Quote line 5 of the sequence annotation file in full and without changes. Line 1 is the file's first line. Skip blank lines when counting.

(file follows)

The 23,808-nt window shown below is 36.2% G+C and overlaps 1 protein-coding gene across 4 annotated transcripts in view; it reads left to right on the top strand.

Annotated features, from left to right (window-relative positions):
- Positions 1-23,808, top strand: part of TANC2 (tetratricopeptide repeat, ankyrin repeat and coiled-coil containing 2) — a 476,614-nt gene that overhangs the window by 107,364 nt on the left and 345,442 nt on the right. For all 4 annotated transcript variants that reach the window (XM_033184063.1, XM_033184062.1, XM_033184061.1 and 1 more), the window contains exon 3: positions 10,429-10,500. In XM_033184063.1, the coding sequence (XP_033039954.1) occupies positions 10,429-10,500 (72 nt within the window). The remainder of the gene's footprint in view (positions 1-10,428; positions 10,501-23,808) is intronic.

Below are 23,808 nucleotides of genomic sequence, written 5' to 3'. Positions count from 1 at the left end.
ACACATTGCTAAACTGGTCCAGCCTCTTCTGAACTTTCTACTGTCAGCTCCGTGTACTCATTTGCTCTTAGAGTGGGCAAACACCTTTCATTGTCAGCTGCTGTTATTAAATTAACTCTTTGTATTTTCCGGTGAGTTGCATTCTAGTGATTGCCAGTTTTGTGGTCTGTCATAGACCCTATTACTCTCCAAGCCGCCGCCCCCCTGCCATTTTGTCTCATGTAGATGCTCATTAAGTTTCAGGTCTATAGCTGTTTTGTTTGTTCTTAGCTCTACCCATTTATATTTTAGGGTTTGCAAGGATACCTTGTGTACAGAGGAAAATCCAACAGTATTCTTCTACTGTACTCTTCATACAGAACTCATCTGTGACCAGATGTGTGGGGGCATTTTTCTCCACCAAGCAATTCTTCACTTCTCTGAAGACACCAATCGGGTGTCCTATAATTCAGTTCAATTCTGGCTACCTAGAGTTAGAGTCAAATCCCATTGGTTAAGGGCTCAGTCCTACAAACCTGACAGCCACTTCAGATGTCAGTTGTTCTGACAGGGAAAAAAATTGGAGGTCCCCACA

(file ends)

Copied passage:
ACACATTGCTAAACTGGTCCAGCCTCTTCTGAACTTTCTACTGTCAGCTCCGTGTACTCATTTGCTCTTAGAGTGGGCAAACACCTTTCATTGTCAGCTGCTGTTATTAAATTAACTCTTTGTATTTTCCGGTGAGTTGCATTCTAGTGATTGCCAGTTTTGTGGTCTGTCATAGACCCTATTACTCTCCAAGCCGCCGCCCCCCTGCCATTTTGTCTCATGTAGATGCTCATTAAGTTTCAGGTCTATAGCTGTTTTGTTTGTTCTTAGCTCTACCCATTTATATTTTAGGGTTTGCAAGGATACCTTGTGTACAGAGGAAAATCCAACAGTATTCTTCTACTGTACTCTTCATACAGAACTCATCTGTGACCAGATGTGTGGGGGCATTTTTCTCCACCAAGCAATTCTTCACTTCTCTGAAGACACCAATCGGGTGTCCTATAATTCAGTTCAATTCTGGCTACCTAGAGTTAGAGTCAAATCCCATTGGTTAAGGGCTCAGTCCTACAAACCTGACAGCCACTTCAGATGTCAGTTGTTCTGACAGGGAAAAAAATTGGAGGTCCCCACA